#3 A Star is Born (2018)
I definitely approached A Star is Born knowing I was going to get something out of it, but I had no idea it would hit me so hard. A 2018 update on the classic tale seemed like a great idea, and casting Bradley Cooper as the grizzled alcoholic rock star alongside Lady Gaga’s fresh-faced ingenue was definitely something I could get on board with.
But the way Cooper as its director manages to splice the timeless story and fascinating central performances together with magnificent visuals (particularly in the live sections) and blistering songs right from the outset, is what really makes this movie sing like its life depended on it. And yes, I’m still holding out hope for a Jackson Maine and Ally co-headlining tour.
#2 The Avengers (2012)
As a kid growing up in the 1980s, I could only ever have dreamed about seeing my Marvel comic book heroes on screen. Even after Tim Burton’s groundbreaking Batman, I was always frustrated that Marvel never quite seemed to take the baton and run with its characters. But at the same time, I understood it. Most people didn’t know Marvel-owned characters like Iron Man, Thor and Captain America the same way they knew other heroes Spider-man (Sony) and Superman (Warner Bros), and even if they did, how could they possibly work on screen?
Starting with Iron Man in 2008, The Marvel Cinematic Universe has been massively important to me and has consistently kept the wide-eyed kid inside of me alive and smiling. And while other films since (or even before) 2012’s The Avengers might be thought of as ‘better’, the sheer achievements of this movie in terms of making all these characters, plots and relationships work so well for mainstream audiences – while keeping things thrilling and magical for the fans – should never be underestimated.
#1 Spider-man: Into the Spider-verse
Like I say, comic books, comic book characters and comic book movies… they’re all very important to me. I grew up as an avid Marvel and DC reader as well as being a movie fan, and living in a world today where these characters are treated with such respect (particularly with young kids of my own now) has been magical. My only ongoing complaint has been that very often, these films don’t quite trust audiences enough to try new things, to assume we understand origins well enough that we can cope with simply seeing our heroes plunged into a great story or strange set of circumstances.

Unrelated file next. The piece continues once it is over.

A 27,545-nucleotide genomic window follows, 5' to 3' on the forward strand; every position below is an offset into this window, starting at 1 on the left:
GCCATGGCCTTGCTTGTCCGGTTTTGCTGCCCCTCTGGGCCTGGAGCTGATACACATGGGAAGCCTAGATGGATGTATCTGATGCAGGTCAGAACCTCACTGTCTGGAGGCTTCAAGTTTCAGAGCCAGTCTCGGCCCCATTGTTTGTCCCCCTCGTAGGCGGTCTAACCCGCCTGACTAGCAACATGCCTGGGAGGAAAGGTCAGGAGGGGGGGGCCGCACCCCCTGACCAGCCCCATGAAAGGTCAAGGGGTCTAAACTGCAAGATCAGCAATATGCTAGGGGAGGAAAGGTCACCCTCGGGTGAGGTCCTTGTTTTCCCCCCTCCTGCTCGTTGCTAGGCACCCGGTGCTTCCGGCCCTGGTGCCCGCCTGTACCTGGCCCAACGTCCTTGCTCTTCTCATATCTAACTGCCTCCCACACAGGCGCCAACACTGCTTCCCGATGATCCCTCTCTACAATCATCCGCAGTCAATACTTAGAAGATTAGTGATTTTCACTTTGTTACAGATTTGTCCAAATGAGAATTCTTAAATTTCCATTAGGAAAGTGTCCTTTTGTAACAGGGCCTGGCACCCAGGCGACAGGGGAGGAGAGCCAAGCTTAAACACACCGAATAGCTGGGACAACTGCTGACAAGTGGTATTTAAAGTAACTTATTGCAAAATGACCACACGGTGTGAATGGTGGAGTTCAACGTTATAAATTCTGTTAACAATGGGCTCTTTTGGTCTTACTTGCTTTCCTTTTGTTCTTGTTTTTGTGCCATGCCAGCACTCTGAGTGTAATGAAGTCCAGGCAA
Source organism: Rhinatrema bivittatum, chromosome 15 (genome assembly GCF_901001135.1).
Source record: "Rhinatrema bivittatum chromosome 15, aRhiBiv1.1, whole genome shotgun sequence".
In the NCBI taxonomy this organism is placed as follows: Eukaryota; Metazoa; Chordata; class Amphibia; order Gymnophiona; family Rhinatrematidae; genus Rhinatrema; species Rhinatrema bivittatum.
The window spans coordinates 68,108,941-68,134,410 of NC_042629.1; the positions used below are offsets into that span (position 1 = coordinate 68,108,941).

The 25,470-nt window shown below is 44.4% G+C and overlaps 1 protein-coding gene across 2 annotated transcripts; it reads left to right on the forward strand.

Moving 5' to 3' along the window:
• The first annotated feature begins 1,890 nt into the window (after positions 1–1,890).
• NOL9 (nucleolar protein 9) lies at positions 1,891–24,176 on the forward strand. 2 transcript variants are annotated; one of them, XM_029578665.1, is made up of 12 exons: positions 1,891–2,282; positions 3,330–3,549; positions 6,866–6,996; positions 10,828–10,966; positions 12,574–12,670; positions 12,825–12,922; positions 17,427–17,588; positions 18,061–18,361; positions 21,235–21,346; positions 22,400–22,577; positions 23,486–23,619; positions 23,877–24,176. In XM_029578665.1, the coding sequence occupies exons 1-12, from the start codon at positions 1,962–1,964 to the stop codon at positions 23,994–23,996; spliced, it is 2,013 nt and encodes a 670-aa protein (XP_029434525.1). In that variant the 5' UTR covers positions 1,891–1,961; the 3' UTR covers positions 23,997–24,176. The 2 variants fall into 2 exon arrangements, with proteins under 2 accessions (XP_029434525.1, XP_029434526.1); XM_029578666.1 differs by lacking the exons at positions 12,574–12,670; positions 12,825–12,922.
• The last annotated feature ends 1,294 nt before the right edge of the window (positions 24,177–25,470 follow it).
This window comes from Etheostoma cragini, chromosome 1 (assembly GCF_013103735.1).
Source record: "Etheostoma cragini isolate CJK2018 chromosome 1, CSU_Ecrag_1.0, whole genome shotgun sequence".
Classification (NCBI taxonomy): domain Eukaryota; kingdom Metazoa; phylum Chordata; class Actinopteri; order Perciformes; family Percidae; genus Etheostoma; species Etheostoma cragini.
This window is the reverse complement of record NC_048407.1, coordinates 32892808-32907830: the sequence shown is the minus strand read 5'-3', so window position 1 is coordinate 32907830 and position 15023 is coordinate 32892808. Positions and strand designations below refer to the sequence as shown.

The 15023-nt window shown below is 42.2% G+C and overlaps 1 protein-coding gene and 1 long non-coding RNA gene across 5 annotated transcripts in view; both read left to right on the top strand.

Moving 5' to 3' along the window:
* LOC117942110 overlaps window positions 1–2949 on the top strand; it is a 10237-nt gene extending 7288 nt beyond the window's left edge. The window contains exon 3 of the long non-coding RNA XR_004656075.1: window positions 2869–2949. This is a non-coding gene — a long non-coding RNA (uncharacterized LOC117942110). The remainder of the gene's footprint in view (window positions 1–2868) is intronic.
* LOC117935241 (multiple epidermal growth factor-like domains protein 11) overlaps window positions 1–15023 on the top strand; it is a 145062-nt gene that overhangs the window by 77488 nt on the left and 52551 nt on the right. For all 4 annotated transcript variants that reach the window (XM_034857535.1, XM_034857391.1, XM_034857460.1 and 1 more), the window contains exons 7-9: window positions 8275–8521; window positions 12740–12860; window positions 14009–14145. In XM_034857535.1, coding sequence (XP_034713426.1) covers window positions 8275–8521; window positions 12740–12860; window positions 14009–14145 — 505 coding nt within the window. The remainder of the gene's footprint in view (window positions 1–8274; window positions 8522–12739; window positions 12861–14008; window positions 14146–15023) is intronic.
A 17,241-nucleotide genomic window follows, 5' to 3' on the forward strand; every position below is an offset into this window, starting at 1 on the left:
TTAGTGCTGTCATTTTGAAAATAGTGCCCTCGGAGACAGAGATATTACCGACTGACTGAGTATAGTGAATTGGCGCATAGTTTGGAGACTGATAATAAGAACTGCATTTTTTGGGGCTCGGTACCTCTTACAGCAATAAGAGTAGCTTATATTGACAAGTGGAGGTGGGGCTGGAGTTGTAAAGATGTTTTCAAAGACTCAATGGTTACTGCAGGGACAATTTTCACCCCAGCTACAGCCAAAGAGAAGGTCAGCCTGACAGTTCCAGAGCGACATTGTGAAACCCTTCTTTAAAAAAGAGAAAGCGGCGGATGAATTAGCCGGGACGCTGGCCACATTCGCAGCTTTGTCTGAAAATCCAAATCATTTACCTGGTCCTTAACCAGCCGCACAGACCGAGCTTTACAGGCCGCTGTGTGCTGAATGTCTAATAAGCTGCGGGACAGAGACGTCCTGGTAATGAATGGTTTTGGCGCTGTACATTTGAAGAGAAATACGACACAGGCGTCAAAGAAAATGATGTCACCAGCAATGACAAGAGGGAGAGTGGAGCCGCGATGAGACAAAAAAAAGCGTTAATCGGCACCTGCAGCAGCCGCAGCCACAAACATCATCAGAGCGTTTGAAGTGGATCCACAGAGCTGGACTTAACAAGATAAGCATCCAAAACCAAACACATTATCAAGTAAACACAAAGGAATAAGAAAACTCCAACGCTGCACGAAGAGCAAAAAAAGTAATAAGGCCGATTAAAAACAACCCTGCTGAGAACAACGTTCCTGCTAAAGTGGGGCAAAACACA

If any studio was going to take the bull by the horns and do this, well, Sony had to be the most unlikely contender. After three Raimi movies that deteriorated largely because of studio meddling, Sony rebooted with two dreadful films that were visually abhorrent and devoid of any of the homespun charm that made Spidey so great. Then there was the company email hack revealing that they were planning all sorts of misguided shit like an Aunt May story and giving Spider-man “an EDM angle”. So how in the hell the studio managed to turn all of this around with 2018’s Spider-man: Into the Spider-verse is frankly beyond me – but I’m so glad they did.
Spider-verse is without doubt one of the most visually stunning movies (not animated movies, not superhero movies… but movies) I’ve ever seen. In 4K UHD, it genuinely feels like the thing your eyes and ears have been missing the whole time they’ve otherwise been uselessly stuck to your stupid head. But while it’s easy to get caught up in those amazing aesthetics, it’s important to remember all of this film’s other spectacular successes. It has charm, it has heart, it flips the Spider-man mythos on its head while still managing to not only honour it, but celebrate it. It introduces a ‘new’ Spider-man effortlessly and provides kids all over the world with a more relatable, modern hero. No one ever doubted the power of Spider-man as a timeless icon of popular culture, but Spider-verse shows that even when a studio has managed to run it completely into the ground, it can come back stronger and more powerful than ever.
Honorary mentions: Cosmopolis (2012), Inherent Vice (2014), The Social Network (2010), The Wolf of Wall Street (2014), Drive (2011), Maniac (2012), The Nice Guys (2016), Big Hero 6 (2014), Killer Joe (2011), Hyena (2014).